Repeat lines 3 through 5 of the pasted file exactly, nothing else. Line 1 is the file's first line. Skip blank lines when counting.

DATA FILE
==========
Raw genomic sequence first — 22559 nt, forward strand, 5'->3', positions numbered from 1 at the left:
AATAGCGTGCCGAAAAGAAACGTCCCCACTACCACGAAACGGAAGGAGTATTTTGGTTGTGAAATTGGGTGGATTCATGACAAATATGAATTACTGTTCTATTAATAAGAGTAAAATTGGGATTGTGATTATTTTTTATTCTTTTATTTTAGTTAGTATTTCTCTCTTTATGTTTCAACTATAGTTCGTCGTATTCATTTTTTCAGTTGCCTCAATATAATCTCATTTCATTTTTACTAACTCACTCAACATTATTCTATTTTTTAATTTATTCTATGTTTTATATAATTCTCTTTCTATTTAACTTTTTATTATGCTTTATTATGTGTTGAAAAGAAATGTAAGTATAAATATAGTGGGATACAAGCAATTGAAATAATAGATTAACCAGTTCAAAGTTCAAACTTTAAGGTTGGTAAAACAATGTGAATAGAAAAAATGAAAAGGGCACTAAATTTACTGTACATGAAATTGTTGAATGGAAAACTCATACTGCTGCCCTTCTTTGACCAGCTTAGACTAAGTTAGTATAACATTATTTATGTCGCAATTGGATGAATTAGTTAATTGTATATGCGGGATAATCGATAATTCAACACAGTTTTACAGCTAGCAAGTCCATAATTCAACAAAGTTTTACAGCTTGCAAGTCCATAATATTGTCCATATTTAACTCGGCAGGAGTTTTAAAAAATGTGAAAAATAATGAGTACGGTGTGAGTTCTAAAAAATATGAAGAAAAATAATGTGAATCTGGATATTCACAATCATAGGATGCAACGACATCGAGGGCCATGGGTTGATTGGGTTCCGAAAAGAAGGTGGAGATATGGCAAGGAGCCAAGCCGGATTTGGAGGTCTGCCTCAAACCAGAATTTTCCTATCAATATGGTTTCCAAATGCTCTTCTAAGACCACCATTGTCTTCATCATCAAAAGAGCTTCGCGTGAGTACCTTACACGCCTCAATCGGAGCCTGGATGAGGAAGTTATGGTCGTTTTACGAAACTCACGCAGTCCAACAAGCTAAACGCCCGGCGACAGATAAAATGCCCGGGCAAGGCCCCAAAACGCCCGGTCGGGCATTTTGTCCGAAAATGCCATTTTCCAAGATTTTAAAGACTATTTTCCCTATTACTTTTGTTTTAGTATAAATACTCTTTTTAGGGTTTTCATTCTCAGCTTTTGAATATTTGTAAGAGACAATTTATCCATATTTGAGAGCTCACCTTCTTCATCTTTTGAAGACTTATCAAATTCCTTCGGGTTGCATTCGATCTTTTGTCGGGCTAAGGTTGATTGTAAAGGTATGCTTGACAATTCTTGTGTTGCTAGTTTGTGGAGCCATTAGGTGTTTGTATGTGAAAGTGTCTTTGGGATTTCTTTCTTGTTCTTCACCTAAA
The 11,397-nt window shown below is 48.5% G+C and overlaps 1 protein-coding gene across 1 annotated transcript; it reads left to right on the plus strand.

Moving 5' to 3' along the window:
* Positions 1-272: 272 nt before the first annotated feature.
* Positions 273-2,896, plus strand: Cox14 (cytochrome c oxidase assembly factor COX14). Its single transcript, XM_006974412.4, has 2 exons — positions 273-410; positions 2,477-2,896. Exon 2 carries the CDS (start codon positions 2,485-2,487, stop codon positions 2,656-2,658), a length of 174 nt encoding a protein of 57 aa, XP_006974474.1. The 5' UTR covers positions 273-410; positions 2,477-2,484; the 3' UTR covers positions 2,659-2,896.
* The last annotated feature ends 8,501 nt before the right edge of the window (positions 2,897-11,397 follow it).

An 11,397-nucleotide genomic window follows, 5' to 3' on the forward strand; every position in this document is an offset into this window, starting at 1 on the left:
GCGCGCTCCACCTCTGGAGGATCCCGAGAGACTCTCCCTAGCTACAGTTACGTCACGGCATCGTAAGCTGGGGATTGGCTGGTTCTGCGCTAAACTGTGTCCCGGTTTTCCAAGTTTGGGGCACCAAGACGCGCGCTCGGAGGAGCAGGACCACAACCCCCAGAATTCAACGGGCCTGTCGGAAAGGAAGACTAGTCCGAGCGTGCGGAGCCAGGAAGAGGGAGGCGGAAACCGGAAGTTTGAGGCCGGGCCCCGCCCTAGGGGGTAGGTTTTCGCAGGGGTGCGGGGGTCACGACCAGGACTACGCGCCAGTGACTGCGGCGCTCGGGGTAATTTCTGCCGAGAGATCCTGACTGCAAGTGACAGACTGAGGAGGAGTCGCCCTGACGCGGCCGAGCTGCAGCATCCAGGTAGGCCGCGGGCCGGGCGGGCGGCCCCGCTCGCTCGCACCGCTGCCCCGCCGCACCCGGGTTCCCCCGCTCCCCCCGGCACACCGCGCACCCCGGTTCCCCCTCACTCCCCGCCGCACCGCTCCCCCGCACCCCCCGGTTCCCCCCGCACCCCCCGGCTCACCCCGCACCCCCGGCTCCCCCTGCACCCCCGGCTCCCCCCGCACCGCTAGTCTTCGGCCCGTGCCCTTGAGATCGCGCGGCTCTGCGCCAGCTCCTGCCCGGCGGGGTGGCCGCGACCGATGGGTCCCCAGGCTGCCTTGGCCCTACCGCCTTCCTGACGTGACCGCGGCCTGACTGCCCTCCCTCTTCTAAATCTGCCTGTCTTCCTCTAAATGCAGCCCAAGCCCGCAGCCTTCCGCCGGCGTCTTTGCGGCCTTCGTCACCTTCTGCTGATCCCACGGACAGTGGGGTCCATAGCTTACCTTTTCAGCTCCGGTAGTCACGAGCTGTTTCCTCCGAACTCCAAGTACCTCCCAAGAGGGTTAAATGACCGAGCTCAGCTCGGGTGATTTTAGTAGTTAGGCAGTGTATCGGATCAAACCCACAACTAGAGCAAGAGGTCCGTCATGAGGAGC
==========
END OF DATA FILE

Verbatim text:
The 11,397-nt window shown below is 48.5% G+C and overlaps 1 protein-coding gene across 1 annotated transcript; it reads left to right on the plus strand.

Moving 5' to 3' along the window:
* Positions 1-272: 272 nt before the first annotated feature.